My Favorite Waterfall: Kvernufoss

There are many waterfalls in Iceland. So many, in fact, that you could see five new waterfalls every day and still not see them all. Each one has it’s own particular character, shape, and approach. Some waterfalls are accessible right off Road 1, with ample parking. Some waterfalls are only accessible with a 4X4 vehicle in the highlands.

My favorite waterfall, however, is just a bit off the beaten path. If you’ve been researching a south coast road trip in Iceland, you’ve probably come across the well known and established Seljalandsfoss and Skógafoss waterfalls. These sites have many visitors daily that arrive by bus. There’s small cafés and toilets near them, making them very convenient stops. The allure of Seljalandsfoss is that you can walk completely behind the falls and catch a beautiful view of the southern plains, especially at sunset. The area was even known for its pink-hue skies in Icelandic folklore.

Skógafoss is also a magical experience. It was used in Secret Life of Walter Mitty as a stand in for hiking in Nepal, and it’s where your adventure to Kvernufoss will begin. Well marked signs will lead you from Road 1 to Skógafoss. There you can climb the stairs to the top and perch with the birds cliffside.

After you’ve finished there, make a quick left hand turn leaving the parking area and going toward the Skogar Museum (Skógasafn).

You’ll notice the museum and a storage warehouse just beyond it. Here you can drive past the side of the building to what is now a small parking area.

A fence to a horse farm with a river in the distance should be straight ahead. If you notice a random collection of rusted farming equipment, you’re in the right spot.

After parking, get set up for a very moderate 15 minute hike. Kvernufoss is located just inside the valley where the river flows from and the hike up to it has a few rolling hills. Good shoes that can tred a bit in the mud are a good idea.

The path begins near the farming equipment where you’ll notice a 2 step ladder going over the fence. Cross here and follow the trail to the left, following the source of the river.

On your 15 minute stroll, you’ll come over 3 small hills. From the first you can hear the falls and from the second you should be able to see them. The whole walk is beautiful and it can feel as though you’re traveling into a mythical land with the high walls around you.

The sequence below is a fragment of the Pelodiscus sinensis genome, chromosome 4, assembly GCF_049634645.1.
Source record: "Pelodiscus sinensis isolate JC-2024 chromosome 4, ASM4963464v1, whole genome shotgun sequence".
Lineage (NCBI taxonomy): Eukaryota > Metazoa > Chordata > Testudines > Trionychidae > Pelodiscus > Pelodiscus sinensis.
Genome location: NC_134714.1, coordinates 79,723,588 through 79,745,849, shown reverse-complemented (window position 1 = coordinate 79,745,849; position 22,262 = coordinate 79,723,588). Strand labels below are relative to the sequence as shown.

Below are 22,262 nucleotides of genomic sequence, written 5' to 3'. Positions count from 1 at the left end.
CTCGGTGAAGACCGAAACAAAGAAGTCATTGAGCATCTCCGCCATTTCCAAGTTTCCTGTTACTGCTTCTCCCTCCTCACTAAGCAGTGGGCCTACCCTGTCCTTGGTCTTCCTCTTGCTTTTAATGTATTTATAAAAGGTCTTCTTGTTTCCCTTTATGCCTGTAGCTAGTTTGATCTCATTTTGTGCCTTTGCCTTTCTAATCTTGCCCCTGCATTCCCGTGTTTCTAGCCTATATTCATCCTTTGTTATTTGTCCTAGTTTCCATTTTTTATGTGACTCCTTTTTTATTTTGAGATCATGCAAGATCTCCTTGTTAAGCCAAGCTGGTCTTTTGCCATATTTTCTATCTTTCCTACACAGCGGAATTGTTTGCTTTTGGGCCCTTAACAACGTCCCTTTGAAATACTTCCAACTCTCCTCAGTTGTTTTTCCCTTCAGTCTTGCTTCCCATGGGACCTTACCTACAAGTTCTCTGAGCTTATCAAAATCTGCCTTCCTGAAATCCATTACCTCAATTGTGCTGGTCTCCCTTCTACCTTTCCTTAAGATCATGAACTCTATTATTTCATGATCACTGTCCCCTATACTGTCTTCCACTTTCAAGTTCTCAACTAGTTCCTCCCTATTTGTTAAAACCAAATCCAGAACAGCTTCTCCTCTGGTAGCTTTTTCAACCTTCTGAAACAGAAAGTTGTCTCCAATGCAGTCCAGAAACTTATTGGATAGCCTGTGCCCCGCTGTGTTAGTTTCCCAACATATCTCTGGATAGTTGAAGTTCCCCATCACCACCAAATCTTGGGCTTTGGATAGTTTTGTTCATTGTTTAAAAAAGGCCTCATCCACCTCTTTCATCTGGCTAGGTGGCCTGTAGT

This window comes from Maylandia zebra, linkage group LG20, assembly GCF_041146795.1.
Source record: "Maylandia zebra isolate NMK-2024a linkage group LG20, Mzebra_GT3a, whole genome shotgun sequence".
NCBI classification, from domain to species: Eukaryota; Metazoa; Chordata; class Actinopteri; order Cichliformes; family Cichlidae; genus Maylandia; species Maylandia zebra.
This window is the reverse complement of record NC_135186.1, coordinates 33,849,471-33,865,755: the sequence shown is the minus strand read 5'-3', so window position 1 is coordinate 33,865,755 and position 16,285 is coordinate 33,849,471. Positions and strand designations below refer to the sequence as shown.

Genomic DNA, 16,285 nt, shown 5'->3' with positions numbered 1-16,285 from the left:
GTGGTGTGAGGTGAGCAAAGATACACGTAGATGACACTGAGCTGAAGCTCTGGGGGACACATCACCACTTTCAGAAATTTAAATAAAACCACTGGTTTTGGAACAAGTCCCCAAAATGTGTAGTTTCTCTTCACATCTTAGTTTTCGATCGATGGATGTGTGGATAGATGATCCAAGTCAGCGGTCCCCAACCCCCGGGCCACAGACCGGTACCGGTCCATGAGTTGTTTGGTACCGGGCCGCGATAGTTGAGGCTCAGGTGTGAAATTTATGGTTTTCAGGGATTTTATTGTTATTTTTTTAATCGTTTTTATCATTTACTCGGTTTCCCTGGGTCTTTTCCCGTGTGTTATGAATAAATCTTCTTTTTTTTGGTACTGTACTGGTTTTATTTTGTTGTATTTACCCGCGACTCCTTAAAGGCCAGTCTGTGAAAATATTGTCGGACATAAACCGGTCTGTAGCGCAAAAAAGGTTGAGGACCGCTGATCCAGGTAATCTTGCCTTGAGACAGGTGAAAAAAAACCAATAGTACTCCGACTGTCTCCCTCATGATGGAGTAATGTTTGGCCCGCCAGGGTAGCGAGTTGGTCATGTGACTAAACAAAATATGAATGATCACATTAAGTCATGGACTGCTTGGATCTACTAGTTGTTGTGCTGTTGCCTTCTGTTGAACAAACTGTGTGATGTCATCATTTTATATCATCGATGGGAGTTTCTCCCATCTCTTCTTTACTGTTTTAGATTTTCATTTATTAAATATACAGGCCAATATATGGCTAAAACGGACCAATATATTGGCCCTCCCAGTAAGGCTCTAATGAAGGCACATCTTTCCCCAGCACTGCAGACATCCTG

Once closer to the falls, theres a few different things to explore. Just like it’s more popular sibling Seljalandsfoss, you can go behind Kvernufoss and see a view of the curved valley. This is a priceless view with a much smaller amount of visitors to distract from the beauty of the falls.

Next, you can climb a small hillside next to the wall of the canyon, about 5 to 6 meters (15-20ft) higher than the path you came in on. This little section gives you a better perspective of the falls and river.

If the terrain permits, you can also attempt to go completely behind the falls and then to the other side of the river. Crossing the river mid stream isn’t the best idea, and the stones are just far enough apart to complicate the matter. I suggest going behind the falls and getting a bit wet to cross the river and avoid falling into it.

From experience, crossing the river is not a good idea. It’s possible, but you may need assistance from a random Australian photographer like I did to catch your arm on the other side.

Views from the other side of the river are worth it, and there’s a couple additional rock formations that you can climb. The panoramic image (in parts) herehere, and here was taken from the east side of the falls.

As always when traveling in Iceland, mind your step. It’s better to be safe and avoid falling into the freezing cold water. These waterfalls come from the glacier runoff of Eyjafjallajökull and Mýrdalsjökull. If you’re thirsty during your hike, fill up a bottle!

Ready to take a Happy Camper waterfall chasing?

Happy waterfall chasing!


Some of Michael’s other posts include: